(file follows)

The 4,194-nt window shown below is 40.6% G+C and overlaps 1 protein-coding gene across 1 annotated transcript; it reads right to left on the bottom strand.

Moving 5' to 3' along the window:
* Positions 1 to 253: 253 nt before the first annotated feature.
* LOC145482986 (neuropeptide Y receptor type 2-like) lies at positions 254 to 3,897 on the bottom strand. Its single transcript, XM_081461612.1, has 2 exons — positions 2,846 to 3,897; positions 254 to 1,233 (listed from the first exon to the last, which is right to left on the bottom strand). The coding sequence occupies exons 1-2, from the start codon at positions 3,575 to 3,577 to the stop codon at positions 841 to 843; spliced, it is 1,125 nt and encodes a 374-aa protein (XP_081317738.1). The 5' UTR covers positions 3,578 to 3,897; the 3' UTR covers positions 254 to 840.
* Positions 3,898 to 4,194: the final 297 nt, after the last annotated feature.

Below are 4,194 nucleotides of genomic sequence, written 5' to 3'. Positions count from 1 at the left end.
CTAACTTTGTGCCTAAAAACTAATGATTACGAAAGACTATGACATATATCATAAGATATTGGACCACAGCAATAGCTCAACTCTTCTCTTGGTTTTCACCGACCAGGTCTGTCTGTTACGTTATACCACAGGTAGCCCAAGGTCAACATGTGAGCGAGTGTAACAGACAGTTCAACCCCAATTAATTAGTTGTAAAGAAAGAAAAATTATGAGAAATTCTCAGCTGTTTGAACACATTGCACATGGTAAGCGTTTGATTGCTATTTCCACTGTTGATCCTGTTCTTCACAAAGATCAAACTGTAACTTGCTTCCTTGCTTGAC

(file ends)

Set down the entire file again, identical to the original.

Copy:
The 4,194-nt window shown below is 40.6% G+C and overlaps 1 protein-coding gene across 1 annotated transcript; it reads right to left on the bottom strand.

Moving 5' to 3' along the window:
* Positions 1 to 253: 253 nt before the first annotated feature.
* LOC145482986 (neuropeptide Y receptor type 2-like) lies at positions 254 to 3,897 on the bottom strand. Its single transcript, XM_081461612.1, has 2 exons — positions 2,846 to 3,897; positions 254 to 1,233 (listed from the first exon to the last, which is right to left on the bottom strand). The coding sequence occupies exons 1-2, from the start codon at positions 3,575 to 3,577 to the stop codon at positions 841 to 843; spliced, it is 1,125 nt and encodes a 374-aa protein (XP_081317738.1). The 5' UTR covers positions 3,578 to 3,897; the 3' UTR covers positions 254 to 840.
* Positions 3,898 to 4,194: the final 297 nt, after the last annotated feature.

Below are 4,194 nucleotides of genomic sequence, written 5' to 3'. Positions count from 1 at the left end.
CTAACTTTGTGCCTAAAAACTAATGATTACGAAAGACTATGACATATATCATAAGATATTGGACCACAGCAATAGCTCAACTCTTCTCTTGGTTTTCACCGACCAGGTCTGTCTGTTACGTTATACCACAGGTAGCCCAAGGTCAACATGTGAGCGAGTGTAACAGACAGTTCAACCCCAATTAATTAGTTGTAAAGAAAGAAAAATTATGAGAAATTCTCAGCTGTTTGAACACATTGCACATGGTAAGCGTTTGATTGCTATTTCCACTGTTGATCCTGTTCTTCACAAAGATCAAACTGTAACTTGCTTCCTTGCTTGAC